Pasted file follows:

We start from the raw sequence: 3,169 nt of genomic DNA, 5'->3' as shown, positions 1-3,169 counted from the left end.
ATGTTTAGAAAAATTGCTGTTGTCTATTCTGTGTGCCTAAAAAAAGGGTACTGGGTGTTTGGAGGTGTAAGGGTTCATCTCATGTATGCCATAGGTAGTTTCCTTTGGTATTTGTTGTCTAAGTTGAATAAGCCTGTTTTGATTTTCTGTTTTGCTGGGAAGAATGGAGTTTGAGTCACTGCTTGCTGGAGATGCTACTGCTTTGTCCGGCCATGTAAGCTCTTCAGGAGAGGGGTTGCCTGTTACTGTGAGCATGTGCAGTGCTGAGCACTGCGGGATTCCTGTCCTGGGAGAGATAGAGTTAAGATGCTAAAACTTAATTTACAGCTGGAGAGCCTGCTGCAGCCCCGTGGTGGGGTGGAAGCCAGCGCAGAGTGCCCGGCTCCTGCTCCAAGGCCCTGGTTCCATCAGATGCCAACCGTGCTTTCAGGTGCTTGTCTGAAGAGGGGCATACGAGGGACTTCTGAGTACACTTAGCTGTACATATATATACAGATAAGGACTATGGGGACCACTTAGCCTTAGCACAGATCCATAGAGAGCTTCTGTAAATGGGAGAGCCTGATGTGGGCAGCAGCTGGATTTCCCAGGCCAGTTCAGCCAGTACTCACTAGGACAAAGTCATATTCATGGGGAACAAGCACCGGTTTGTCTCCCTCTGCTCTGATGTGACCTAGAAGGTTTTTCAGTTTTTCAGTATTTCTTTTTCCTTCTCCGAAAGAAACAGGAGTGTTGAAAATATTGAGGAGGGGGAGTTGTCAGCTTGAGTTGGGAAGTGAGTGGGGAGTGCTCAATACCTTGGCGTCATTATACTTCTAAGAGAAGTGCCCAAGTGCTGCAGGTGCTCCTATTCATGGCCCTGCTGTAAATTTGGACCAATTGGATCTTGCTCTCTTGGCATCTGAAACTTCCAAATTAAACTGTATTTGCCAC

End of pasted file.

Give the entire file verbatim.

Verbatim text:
We start from the raw sequence: 3,169 nt of genomic DNA, 5'->3' as shown, positions 1-3,169 counted from the left end.
ATGTTTAGAAAAATTGCTGTTGTCTATTCTGTGTGCCTAAAAAAAGGGTACTGGGTGTTTGGAGGTGTAAGGGTTCATCTCATGTATGCCATAGGTAGTTTCCTTTGGTATTTGTTGTCTAAGTTGAATAAGCCTGTTTTGATTTTCTGTTTTGCTGGGAAGAATGGAGTTTGAGTCACTGCTTGCTGGAGATGCTACTGCTTTGTCCGGCCATGTAAGCTCTTCAGGAGAGGGGTTGCCTGTTACTGTGAGCATGTGCAGTGCTGAGCACTGCGGGATTCCTGTCCTGGGAGAGATAGAGTTAAGATGCTAAAACTTAATTTACAGCTGGAGAGCCTGCTGCAGCCCCGTGGTGGGGTGGAAGCCAGCGCAGAGTGCCCGGCTCCTGCTCCAAGGCCCTGGTTCCATCAGATGCCAACCGTGCTTTCAGGTGCTTGTCTGAAGAGGGGCATACGAGGGACTTCTGAGTACACTTAGCTGTACATATATATACAGATAAGGACTATGGGGACCACTTAGCCTTAGCACAGATCCATAGAGAGCTTCTGTAAATGGGAGAGCCTGATGTGGGCAGCAGCTGGATTTCCCAGGCCAGTTCAGCCAGTACTCACTAGGACAAAGTCATATTCATGGGGAACAAGCACCGGTTTGTCTCCCTCTGCTCTGATGTGACCTAGAAGGTTTTTCAGTTTTTCAGTATTTCTTTTTCCTTCTCCGAAAGAAACAGGAGTGTTGAAAATATTGAGGAGGGGGAGTTGTCAGCTTGAGTTGGGAAGTGAGTGGGGAGTGCTCAATACCTTGGCGTCATTATACTTCTAAGAGAAGTGCCCAAGTGCTGCAGGTGCTCCTATTCATGGCCCTGCTGTAAATTTGGACCAATTGGATCTTGCTCTCTTGGCATCTGAAACTTCCAAATTAAACTGTATTTGCCAC